The IAC presents Periphery of the Night, an ambitious monograph on Thai artist and filmmaker Apichatpong Weerasethakul. From films to artworks, environments to videos, an expanded conception of cinema is represented by this artist, who sees motion pictures as the deployment of our soul, an interface filtering the various processes that animate us, both visible and invisible. Presenting an immersive project for every room, in which animals and humans, ghosts and forests, the living and the dead cohabitate in slumbering interstitial worlds, the artist echoes the perceptual and cosmomorphic approaches of the IAC and the Laboratoire espace cerveau: the obscurity of these artworks is charged with subversive power, as though the experience of darkness might transform us and reactivate our conversation with the living. At the heart of this alternative half-light, the idea is to deploy a relational ecology that represents a true science of compassion.
Featuring dark rooms and comprising around twenty artworks, including unprecedented pieces, the exhibition multiplies projection media and devices, creating all kinds of initiatory environments in which a tremendous art of expansion is undertaken. Swept up in the bewitching rhythm of the videos, with their plays of light and dark and the penetrating soundscape that accompanies them, visitors are invited to circulate from one to the other in a state of altered consciousness, on the borders of wakefulness and sleep.
It is this liminal border, this nocturnal ‘periphery’ that the artist explores, having spent his own childhood on the edge of the jungle. The periphery of the night: a distinct space-time, yet nevertheless within reach, a stone’s throw from daylight. From the outset, in Apichatpong Weerasethakul’s work, plastic beauty, the subject of the gaze, is extended by a broader poetic meaning, which notably touches on language: this literary trend for metaphor permeates his works, from both interior and exterior – the artist regularly accompanies his videos with poems or allegorical tales. The image cannot take everything into account; it must be opened up, confronted with different means of perception, in order for the colours, micromovements, light, and sensations in his videos to be more acutely felt. The spatialisation of his work, far from rendering us passive, allows us to partake in this exacerbated sensoriality, allowing us to physically embrace its contours.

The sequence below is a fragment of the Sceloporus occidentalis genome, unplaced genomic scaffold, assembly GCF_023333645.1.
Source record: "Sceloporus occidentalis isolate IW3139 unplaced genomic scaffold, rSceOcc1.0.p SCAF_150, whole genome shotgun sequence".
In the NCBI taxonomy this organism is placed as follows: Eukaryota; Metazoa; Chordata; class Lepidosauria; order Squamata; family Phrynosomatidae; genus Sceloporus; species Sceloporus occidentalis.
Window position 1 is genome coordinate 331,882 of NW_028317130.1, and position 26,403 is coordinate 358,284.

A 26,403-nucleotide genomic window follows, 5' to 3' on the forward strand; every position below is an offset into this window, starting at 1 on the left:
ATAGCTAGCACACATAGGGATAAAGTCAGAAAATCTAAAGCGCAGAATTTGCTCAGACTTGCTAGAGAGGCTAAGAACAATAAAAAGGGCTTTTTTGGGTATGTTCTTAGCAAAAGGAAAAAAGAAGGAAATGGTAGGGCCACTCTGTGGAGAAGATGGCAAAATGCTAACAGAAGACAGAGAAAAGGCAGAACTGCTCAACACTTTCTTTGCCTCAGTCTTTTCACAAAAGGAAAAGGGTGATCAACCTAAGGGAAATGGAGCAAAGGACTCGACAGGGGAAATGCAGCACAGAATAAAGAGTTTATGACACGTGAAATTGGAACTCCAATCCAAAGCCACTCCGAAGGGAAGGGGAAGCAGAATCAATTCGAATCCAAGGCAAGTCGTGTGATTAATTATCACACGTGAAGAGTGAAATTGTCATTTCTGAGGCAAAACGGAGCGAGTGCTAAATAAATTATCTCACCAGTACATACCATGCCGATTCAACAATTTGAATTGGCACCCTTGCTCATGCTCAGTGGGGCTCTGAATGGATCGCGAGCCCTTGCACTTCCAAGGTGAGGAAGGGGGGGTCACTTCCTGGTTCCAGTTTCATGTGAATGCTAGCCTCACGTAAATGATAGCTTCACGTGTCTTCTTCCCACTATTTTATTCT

So it is a matter of us experimenting in turn this broader form of attention, at once acute and sensitive, which the artist accords to his inner circle and living space, capturing a strange beauty – sometimes comical or disturbing –among fragments of everyday life. His ‘video journals’, created with the small camera that he constantly keeps near him, attest to a vibrant empathy that penetrates everything it touches, to the point of blurring the limits between what belongs to the self and to others. Here, we encounter the men and women around him, human and animal friends (like his production studio Kick the Machine which juxtaposes on his website the sections ‘people’ and ‘animals’). We also see familiar faces here (such as Sakda Kaewbuadee and Jenjira Pongpas), actors encountered elsewhere, in his feature films, barely dissimulated under the mask of fictional characters.
The incomparable sweetness of the gaze that he brings to bear on these beings coexists with the bitterness of Thailand’s political situation, explicitly evoked in several videos. But beyond references to power and the army, it is in the heart of his perceptual question that Apichatpong Weerasethakul’s political gesture is rooted: for him, the camera is capable of illuminating an invisible community, by skimming the surface of reality, the network of forces that flow between beings and things, between the various forms of life (animal, plant, spectral). The technical and spiritual merge at the very core of a single process of revelation, which aims to extend our inner cinema: the ‘projection apparatus’ to which the artist compares the human spirit. Endowed with this ability to probe and foster the invisible, the moving image appears as the refuge of secret connections, a fragile sanctuary that must be preserved from exterior aggressions. The sleepy bodies that populate the videos in the exhibition are intended as the guardians of this virtual memory, switching from dream to dream, to exchange their knowledge and maintain its vitality.1
By placing us on the cusp of these exchanges, Periphery of the Night leads us along dreamlike pathways, which are embodied in a vast gallery of rhythms and energies, sometimes very distant from the diffuse calm and languor characteristic of his feature films. Using singular devices (backlighting, suspended projections, and holographic filters), the idea is to modify our biological clock, to the point of enabling us to experience new cadences and transforming us, as suddenly and discreetly as the atmosphere changes, when the light fades with the flutter of a curtain, a breeze through the trees, or when the sun shifts to the other side of the horizon.
1 Based on the book by Érik Bordeleau, Toni Pape, Ronald Rose-Antoinette and Adam Szymanski, Fabulations nocturnes : Écologie, vitalité et opacité dans le cinéma d’Apichatpong Weerasethakul, Open Humanities Press, 2017.